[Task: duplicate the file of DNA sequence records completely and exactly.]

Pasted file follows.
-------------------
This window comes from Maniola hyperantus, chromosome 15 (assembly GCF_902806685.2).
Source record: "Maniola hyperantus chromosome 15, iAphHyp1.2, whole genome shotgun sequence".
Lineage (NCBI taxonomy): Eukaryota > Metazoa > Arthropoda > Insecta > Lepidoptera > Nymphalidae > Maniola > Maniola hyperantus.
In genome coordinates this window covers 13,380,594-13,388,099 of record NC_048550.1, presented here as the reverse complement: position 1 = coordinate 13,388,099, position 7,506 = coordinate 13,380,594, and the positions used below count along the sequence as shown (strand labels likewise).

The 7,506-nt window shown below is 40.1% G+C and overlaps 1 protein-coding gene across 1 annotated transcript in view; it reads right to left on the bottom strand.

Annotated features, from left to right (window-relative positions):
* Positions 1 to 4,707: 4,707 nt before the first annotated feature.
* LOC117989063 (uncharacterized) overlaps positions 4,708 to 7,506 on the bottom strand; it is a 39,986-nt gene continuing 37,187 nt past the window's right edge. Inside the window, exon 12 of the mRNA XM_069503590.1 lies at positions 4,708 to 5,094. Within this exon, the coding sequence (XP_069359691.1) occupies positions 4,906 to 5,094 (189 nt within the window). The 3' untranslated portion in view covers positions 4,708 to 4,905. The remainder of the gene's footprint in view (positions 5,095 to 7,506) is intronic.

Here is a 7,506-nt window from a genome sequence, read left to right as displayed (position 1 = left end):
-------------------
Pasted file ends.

This window comes from Maniola hyperantus, chromosome 15 (assembly GCF_902806685.2).
Source record: "Maniola hyperantus chromosome 15, iAphHyp1.2, whole genome shotgun sequence".
Lineage (NCBI taxonomy): Eukaryota > Metazoa > Arthropoda > Insecta > Lepidoptera > Nymphalidae > Maniola > Maniola hyperantus.
In genome coordinates this window covers 13,380,594-13,388,099 of record NC_048550.1, presented here as the reverse complement: position 1 = coordinate 13,388,099, position 7,506 = coordinate 13,380,594, and the positions used below count along the sequence as shown (strand labels likewise).

The 7,506-nt window shown below is 40.1% G+C and overlaps 1 protein-coding gene across 1 annotated transcript in view; it reads right to left on the bottom strand.

Annotated features, from left to right (window-relative positions):
* Positions 1 to 4,707: 4,707 nt before the first annotated feature.
* LOC117989063 (uncharacterized) overlaps positions 4,708 to 7,506 on the bottom strand; it is a 39,986-nt gene continuing 37,187 nt past the window's right edge. Inside the window, exon 12 of the mRNA XM_069503590.1 lies at positions 4,708 to 5,094. Within this exon, the coding sequence (XP_069359691.1) occupies positions 4,906 to 5,094 (189 nt within the window). The 3' untranslated portion in view covers positions 4,708 to 4,905. The remainder of the gene's footprint in view (positions 5,095 to 7,506) is intronic.

Here is a 7,506-nt window from a genome sequence, read left to right as displayed (position 1 = left end):